The Lockheed SR-71 was an advanced, long-range, Mach 3 strategic reconnaissance aircraft developed from the Lockheed A-12 and YF-12A aircraft by the Lockheed Skunk Works as a Black project. The SR-71 was unofficially named the Blackbird, and called the Habu by its crews.
The airframe of the SR-71 is very unique. To withstand the friction-generated heat at Mach 3+, over 90 percent of the airframe is made of titanium composite. Also to withstand heat, the main gear tires have been impregnated with aluminum and are filled with nitrogen.
After the SR-71 takes off, it has a rendezvous with a KC-135Q tanker seven minutes later. The SR-71 takes off with a very light fuel load and after this refueling, the plane can fly up to 2,500 miles without refueling.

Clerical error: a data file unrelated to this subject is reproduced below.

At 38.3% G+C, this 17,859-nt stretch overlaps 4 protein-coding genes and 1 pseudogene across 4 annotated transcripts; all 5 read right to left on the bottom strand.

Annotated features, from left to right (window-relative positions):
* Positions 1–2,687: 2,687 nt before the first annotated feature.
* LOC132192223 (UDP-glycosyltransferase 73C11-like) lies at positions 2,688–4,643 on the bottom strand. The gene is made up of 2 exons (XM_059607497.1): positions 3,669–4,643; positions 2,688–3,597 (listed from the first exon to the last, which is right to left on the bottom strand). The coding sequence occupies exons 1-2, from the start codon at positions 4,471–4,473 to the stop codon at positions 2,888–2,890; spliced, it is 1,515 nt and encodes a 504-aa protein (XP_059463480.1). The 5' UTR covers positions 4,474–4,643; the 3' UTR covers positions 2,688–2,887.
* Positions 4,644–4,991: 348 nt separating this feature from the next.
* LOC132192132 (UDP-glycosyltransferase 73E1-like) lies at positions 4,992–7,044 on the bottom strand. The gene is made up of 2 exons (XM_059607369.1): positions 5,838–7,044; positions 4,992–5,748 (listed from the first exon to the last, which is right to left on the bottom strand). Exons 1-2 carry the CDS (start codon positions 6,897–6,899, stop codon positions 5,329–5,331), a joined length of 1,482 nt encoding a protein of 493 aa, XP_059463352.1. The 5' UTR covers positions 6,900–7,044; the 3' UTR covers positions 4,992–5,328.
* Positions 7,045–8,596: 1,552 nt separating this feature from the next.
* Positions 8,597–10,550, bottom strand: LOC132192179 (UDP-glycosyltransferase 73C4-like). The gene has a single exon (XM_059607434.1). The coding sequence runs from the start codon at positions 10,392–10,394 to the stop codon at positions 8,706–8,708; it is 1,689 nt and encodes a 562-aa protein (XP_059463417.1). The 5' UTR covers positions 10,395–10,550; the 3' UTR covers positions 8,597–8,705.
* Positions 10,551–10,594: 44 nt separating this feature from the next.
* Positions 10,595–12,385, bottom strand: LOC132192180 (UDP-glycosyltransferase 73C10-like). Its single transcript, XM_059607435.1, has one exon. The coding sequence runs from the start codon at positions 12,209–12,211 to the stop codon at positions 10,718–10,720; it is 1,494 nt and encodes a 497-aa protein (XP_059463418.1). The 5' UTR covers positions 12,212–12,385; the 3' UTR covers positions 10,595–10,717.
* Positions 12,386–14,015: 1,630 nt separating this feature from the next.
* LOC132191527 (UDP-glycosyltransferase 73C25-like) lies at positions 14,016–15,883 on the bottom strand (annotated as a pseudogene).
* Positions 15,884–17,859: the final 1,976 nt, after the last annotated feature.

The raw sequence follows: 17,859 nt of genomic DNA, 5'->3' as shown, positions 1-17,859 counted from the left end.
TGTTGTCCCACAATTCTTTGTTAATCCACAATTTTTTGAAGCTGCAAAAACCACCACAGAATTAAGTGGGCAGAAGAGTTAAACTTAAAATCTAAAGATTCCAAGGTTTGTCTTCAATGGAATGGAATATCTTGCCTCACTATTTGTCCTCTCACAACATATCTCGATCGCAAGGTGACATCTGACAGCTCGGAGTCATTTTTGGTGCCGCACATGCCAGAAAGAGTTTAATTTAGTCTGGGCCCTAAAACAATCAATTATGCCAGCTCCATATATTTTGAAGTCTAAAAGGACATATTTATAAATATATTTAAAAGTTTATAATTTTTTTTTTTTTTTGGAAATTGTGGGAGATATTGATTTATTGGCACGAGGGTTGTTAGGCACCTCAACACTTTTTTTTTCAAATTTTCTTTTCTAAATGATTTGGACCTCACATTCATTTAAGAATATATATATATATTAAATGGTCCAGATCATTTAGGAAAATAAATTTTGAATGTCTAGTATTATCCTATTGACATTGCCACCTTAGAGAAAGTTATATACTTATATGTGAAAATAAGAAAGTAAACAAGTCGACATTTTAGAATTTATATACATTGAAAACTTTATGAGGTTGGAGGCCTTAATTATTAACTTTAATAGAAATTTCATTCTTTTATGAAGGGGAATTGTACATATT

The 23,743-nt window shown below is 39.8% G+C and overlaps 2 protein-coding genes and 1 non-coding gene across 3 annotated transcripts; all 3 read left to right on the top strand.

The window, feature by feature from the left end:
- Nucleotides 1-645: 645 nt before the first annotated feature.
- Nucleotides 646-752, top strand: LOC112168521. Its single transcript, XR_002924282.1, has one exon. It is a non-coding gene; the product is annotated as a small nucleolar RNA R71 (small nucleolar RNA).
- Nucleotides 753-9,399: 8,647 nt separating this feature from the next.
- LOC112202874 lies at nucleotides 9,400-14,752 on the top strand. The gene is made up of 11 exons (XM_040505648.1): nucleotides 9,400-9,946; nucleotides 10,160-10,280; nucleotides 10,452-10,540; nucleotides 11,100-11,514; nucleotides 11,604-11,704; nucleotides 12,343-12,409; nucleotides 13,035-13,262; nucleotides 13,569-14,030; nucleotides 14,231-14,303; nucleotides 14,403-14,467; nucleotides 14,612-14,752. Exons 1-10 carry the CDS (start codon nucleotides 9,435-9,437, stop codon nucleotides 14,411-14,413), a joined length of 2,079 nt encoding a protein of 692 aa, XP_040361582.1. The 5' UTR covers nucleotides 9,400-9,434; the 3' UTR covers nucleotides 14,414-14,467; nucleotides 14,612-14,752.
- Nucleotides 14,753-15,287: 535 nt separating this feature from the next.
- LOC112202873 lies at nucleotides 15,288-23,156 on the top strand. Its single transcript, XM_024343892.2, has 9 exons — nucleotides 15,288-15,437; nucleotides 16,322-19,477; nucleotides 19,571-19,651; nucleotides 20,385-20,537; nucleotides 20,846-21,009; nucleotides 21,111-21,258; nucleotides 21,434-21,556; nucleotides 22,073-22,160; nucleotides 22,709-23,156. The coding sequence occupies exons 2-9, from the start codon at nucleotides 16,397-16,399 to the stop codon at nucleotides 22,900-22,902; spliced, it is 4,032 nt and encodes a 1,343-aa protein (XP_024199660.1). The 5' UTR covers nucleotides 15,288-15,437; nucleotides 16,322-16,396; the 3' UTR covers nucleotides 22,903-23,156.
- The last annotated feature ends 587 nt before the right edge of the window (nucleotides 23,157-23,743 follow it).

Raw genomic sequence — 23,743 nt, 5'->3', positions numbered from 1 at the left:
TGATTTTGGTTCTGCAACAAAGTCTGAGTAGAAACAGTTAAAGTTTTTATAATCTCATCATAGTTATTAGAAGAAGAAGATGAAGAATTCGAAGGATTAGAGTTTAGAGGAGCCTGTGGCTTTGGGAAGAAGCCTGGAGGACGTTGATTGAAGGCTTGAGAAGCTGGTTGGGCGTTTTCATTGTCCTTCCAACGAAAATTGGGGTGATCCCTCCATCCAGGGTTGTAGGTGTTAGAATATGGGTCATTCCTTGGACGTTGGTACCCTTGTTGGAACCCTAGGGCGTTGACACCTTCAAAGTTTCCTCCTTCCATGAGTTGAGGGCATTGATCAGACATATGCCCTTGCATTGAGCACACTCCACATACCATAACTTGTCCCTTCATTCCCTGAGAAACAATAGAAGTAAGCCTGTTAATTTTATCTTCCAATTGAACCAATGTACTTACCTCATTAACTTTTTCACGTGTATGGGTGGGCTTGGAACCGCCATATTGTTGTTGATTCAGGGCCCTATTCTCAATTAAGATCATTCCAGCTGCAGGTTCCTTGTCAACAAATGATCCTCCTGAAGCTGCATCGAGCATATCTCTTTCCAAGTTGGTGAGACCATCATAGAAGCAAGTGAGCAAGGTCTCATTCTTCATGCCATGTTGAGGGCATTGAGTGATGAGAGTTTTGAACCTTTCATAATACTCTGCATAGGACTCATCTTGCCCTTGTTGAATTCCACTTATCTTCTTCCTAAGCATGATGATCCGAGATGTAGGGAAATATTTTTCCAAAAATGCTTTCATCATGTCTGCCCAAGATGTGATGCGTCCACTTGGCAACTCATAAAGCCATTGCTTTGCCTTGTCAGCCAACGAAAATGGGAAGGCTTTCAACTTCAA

The SR-71 line was in service from 1964 to 1998, with 12 of the 32 aircraft being destroyed in accidents, though none were lost to enemy action.
Optical/infrared imagery systems, side-looking airborne radar (SLAR), electronic intelligence (ELINT) gathering systems, defensive systems (for countering missile and airborne fighter threats) and recorders for SLAR, ELINT and maintenance data